|  Mar 03, 2021

Clean Grid Alliance Applauds MISO for Comprehensive RIIA Study; More Work Ahead

 ST. PAUL, MINN. (March 3, 2021) – At a workshop today, the Midcontinent Independent System Operator (MISO) presented a final report and key findings from its Renewable Integration Impact Assessment (RIIA), a years-long study of the impact of increasing renewable energy in the MISO footprint. The study evaluated the addition of renewable energy at various penetration levels  - up to 50% - to identify challenges that may emerge in transmission, markets and operations, and offered potential solutions to remedy them.

“We commend MISO for their excellent comprehensive study and we appreciate the foresight MISO has had in getting ahead of the issues before they become problems,” said Clean Grid Alliance Executive Director Beth Soholt. “Renewable energy is here to stay, so putting forward a report that includes a number of next steps and further research that will help chart a course for further development of renewable energy in the Midwest and is just what we need. Clean Grid Alliance is excited to be a partner in figuring out these really tough challenges. We need MISO to be a leader because incremental change alone in transmission, markets and operations will not get us to the net-zero goals announced by many utilities. We need bold action, and call on MISO and its members to provide a grid that can reliably add the new resources needed to significantly reduce carbon intensity in the Midcontinent.”

Clean Grid Alliance was particularly pleased to see that achieving 50 percent renewable energy on the MISO system is not insurmountable, although the study indicated a significant amount of transmission in the north and western portions of the MISO footprint is needed. “Wind and solar developers are being asked to develop projects for utilities as well as corporate and industrial customers who are anxious to deliver low-cost clean energy to their customers and reduce their carbon footprint at the same time,” said Soholt. The Midwest has excellent wind and solar resources, but is lacking adequate transmission to deliver them. On the heels of the massive power outages in Texas, questions about how much renewable energy the system can handle has prompted even more questions. “Whether the system ‘breaks’ at 30 percent renewables is not the right question,” said Soholt. “MISO has done a great job identifying what needs to be done to prepare for the generation shift that is already underway, and we urge them to implement the solutions as quickly as possible.”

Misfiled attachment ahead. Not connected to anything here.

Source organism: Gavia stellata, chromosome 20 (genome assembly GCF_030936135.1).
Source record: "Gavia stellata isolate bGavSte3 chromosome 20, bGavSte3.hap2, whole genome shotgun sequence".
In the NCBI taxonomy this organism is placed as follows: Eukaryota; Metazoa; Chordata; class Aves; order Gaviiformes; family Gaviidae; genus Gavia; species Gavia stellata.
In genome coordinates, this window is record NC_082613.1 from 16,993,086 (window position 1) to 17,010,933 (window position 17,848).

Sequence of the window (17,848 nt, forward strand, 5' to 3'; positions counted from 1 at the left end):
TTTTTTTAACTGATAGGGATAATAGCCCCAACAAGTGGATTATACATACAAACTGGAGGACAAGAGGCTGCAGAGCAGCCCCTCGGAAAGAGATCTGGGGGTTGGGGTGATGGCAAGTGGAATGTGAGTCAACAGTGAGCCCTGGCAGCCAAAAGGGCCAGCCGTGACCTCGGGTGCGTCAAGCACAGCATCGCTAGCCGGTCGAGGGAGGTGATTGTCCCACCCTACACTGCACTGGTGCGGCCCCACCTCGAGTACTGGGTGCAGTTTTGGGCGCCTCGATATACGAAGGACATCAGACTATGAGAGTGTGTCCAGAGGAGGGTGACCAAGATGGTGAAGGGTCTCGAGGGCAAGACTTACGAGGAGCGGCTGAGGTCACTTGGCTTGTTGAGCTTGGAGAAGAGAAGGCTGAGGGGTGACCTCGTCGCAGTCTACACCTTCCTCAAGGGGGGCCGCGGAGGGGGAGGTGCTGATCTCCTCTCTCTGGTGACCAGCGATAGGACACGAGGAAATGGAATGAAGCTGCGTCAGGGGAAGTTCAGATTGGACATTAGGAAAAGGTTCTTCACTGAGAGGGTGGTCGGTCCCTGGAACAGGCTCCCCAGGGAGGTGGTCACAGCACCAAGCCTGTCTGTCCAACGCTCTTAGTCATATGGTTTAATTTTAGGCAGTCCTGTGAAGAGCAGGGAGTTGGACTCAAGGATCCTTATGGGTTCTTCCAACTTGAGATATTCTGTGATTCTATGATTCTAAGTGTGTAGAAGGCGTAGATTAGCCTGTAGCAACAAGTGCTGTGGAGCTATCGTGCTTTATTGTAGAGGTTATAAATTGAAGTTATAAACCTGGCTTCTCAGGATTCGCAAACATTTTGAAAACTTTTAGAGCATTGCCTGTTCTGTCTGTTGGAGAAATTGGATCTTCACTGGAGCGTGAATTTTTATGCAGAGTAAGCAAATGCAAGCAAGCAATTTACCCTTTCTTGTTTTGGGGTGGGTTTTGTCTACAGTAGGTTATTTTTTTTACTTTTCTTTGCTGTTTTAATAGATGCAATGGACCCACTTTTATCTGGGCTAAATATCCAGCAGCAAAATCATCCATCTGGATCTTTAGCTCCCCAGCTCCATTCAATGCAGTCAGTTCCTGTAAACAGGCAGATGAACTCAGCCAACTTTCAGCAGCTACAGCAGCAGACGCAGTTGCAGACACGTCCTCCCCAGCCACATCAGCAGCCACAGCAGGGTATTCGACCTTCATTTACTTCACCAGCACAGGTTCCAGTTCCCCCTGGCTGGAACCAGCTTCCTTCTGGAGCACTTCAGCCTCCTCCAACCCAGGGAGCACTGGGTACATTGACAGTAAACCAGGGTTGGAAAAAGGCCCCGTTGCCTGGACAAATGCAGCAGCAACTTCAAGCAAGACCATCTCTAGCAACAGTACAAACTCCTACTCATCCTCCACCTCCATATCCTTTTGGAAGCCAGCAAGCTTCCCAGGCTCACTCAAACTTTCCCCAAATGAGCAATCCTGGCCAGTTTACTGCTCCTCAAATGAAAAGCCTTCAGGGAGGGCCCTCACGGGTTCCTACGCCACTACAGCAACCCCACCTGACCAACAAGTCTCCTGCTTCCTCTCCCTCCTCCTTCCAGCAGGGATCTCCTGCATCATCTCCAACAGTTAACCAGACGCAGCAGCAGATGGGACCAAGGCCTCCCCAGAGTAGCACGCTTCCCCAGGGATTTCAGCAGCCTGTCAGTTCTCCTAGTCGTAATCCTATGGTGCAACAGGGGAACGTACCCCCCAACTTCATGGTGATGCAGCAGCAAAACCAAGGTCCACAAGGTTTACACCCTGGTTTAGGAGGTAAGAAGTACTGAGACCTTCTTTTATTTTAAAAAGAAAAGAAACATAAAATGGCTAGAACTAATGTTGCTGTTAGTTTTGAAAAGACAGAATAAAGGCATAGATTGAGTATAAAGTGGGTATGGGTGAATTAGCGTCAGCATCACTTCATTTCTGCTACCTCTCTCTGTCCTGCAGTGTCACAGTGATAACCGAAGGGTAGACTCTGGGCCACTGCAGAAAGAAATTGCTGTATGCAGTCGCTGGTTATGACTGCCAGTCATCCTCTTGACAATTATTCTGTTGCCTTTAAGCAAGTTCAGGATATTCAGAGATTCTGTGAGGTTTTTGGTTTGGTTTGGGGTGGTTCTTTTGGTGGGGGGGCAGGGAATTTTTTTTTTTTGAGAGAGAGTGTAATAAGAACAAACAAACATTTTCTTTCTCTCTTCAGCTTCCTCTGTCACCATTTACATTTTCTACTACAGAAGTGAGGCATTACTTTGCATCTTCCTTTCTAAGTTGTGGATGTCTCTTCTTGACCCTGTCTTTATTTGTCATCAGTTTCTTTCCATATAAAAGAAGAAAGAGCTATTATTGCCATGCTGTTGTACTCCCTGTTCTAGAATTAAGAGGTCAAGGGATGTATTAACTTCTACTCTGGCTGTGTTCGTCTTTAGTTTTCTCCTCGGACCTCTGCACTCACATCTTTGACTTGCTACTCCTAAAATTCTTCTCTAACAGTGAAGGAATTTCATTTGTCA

Among the important conclusions identified in the study are:

  • More flexible resources will be needed, as well as market products and incentives for existing and future gas and storage and even renewables to offer their flexibility;
  • More transmission and other emerging technologies will be needed to provide a stable grid capable of delivering power where it is needed; and
  • The region needs to move forward expeditiously to address these issues in a timely manner. 

CGA commends MISO for already beginning this work with the Long-Range Transmission Planning effort, the Resource Availability and Need effort, and the recent Reliability Imperative report. More work and coordination with all stakeholders will be needed as the region continues to prepare for the generation shift.  

Clean Grid Alliance encourages MISO to further study how storage and hybrid resources can help provide solutions to ramping, weak grid issues, and to reduce the overall need for transmission. “This is a one-step-at-a-time process, but time is of the essence. Technical work is needed to first ensure the grid remains flexible, reliable, and resilient as we add new resources,” said Soholt.

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Clean Grid Alliance (CGA) is a 501(c)(3) nonprofit organization based in St. Paul, Minn., whose mission is to advance renewable energy in the Midwest. Launched in 2001, CGA has been an active stakeholder in the MISO process at the state and regional levels. CGA’s membership includes industry representatives working in wind, solar and storage as well as environmental nonprofit organizations, public interest groups, clean energy advocates, farm groups, and businesses providing goods and services to the renewable energy industry who come together to reduce carbon and deliver a renewable energy future. Learn more at